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The Flute Lesson

After
François Boucher, French, 1703–1770
Maker
Sèvres Porcelain Factory, France, founded 1756
Date
1757–66
Material
Porcelain
Made in
Sèvres, France, Europe
Classification
Ceramics
Current Location
Not on view
Dimensions
8 3/4 x 9 1/2 x 5 1/2 in. (22.2 x 24.1 x 14 cm)
Credit Line
Marjorie Wyman Endowment Fund, the Mary Elizabeth Rosborough Decorative Arts Fund, and The Lopata Endowment Fund
Rights
Contact Us
Object Number
2:2012.1
NOTES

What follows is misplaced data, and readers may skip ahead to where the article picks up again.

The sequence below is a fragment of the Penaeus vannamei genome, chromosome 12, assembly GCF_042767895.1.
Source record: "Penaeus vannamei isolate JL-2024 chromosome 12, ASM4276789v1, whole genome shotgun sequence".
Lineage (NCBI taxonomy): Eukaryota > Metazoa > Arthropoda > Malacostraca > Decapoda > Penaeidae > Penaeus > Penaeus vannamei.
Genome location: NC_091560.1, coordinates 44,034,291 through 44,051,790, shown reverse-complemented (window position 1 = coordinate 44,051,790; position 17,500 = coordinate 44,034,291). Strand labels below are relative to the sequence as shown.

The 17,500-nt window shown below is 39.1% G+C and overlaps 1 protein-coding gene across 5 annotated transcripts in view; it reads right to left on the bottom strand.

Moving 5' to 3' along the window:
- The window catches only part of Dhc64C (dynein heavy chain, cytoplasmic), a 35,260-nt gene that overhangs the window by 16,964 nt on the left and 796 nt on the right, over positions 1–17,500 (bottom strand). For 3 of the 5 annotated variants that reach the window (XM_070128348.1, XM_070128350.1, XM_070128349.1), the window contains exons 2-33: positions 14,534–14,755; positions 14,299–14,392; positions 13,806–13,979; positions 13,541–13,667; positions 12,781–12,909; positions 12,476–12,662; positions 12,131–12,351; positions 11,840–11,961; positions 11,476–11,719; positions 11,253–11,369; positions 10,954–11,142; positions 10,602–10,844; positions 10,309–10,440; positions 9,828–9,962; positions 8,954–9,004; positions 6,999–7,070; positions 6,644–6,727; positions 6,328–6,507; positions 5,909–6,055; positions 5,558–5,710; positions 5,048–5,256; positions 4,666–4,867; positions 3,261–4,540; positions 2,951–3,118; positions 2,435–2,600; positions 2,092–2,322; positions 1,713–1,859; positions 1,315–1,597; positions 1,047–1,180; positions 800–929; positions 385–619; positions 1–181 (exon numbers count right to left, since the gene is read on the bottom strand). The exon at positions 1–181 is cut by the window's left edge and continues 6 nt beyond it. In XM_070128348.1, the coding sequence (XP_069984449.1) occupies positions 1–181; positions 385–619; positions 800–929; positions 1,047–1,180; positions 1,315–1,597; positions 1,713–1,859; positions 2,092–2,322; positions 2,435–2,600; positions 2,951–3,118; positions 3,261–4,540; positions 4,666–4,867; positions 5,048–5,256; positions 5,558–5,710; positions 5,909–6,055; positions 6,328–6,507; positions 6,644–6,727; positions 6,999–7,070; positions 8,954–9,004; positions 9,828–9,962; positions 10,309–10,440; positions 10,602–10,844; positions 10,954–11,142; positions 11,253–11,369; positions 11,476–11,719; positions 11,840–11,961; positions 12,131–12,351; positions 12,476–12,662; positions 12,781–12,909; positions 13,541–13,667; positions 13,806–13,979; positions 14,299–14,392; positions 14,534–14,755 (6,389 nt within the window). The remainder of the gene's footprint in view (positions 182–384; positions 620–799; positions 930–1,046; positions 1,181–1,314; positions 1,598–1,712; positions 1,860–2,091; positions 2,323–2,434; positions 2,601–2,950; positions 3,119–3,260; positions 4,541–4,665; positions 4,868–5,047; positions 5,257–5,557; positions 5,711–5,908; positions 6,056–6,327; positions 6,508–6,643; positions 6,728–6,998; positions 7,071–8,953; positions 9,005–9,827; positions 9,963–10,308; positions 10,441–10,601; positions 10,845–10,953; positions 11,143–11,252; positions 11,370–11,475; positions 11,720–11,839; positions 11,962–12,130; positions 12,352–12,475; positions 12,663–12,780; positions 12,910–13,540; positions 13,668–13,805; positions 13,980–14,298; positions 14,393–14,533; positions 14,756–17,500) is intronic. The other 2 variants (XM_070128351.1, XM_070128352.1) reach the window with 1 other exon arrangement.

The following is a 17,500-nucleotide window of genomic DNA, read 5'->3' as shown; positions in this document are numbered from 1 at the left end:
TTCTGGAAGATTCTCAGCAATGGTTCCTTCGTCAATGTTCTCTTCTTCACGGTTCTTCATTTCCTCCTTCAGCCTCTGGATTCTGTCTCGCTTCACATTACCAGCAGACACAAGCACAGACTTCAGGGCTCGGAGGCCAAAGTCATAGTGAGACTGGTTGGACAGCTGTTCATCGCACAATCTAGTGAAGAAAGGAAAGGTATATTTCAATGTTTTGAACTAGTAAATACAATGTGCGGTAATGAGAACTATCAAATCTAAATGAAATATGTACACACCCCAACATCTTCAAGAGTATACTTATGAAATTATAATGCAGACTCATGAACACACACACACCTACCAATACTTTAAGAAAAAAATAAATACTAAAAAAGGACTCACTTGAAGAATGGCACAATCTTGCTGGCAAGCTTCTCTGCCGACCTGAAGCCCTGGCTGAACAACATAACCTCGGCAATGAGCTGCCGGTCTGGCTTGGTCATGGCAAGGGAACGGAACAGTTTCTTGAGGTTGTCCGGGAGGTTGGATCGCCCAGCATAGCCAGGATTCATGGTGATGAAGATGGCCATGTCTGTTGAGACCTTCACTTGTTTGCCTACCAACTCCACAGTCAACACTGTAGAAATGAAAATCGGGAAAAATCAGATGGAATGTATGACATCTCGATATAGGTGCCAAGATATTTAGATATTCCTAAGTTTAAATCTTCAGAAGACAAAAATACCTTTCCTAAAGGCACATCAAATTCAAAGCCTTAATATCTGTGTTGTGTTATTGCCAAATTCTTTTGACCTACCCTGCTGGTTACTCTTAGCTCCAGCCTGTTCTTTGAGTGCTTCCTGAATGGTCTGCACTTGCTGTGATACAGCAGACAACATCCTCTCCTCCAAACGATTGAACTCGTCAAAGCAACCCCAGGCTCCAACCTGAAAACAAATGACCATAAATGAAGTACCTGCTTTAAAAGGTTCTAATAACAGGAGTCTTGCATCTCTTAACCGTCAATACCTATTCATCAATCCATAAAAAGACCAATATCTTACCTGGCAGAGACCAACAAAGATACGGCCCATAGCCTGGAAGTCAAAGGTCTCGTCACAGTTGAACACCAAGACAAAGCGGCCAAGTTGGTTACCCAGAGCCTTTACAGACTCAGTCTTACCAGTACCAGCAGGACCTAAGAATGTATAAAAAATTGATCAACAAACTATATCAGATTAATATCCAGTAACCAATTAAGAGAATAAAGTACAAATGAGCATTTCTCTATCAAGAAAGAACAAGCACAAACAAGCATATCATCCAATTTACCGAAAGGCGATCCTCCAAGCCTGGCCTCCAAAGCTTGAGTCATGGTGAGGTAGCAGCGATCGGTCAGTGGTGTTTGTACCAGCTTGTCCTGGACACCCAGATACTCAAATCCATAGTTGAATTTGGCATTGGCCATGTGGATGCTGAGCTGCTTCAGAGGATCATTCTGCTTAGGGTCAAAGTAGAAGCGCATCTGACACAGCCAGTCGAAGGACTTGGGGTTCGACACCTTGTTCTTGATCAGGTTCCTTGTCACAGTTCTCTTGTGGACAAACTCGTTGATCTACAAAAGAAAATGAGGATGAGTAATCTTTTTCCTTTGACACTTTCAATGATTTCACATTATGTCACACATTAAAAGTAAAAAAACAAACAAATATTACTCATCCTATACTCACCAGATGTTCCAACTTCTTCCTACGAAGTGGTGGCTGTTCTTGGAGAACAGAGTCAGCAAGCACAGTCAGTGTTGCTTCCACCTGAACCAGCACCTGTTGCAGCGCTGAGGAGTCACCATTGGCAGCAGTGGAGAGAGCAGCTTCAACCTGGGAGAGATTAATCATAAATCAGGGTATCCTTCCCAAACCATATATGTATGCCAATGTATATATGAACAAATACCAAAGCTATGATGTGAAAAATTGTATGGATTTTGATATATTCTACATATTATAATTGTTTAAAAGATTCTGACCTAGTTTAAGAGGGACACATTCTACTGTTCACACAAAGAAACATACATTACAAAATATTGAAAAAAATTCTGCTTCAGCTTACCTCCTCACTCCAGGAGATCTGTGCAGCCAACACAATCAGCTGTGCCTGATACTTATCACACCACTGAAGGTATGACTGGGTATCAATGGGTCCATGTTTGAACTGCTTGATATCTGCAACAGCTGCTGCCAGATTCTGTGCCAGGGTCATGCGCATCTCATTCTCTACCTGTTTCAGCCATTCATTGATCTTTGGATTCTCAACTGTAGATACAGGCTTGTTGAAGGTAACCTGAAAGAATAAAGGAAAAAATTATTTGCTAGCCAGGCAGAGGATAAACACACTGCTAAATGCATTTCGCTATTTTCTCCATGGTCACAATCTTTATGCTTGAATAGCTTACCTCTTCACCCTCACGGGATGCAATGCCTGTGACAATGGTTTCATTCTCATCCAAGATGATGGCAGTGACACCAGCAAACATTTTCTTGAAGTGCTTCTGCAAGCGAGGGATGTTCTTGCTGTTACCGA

This pair of porcelains, based on a 1752 comic operetta, represents the romance between a shepherd (unnamed) and a shepherdess (Lisette). In one, the shepherd teaches Lisette to play his flute—he fingers the notes while she blows into the instrument. Given its phallic shape, the flute sometimes carried a sexual connotation. In the related piece, the shepherd feeds grapes to his beloved. Shepherds and shepherdesses in amorous couplings appear frequently in the painting, sculpture, and decorative arts of the 18th century. Mme Du Pompadour, the favorite mistress of Louis XV, owned examples of this pair.
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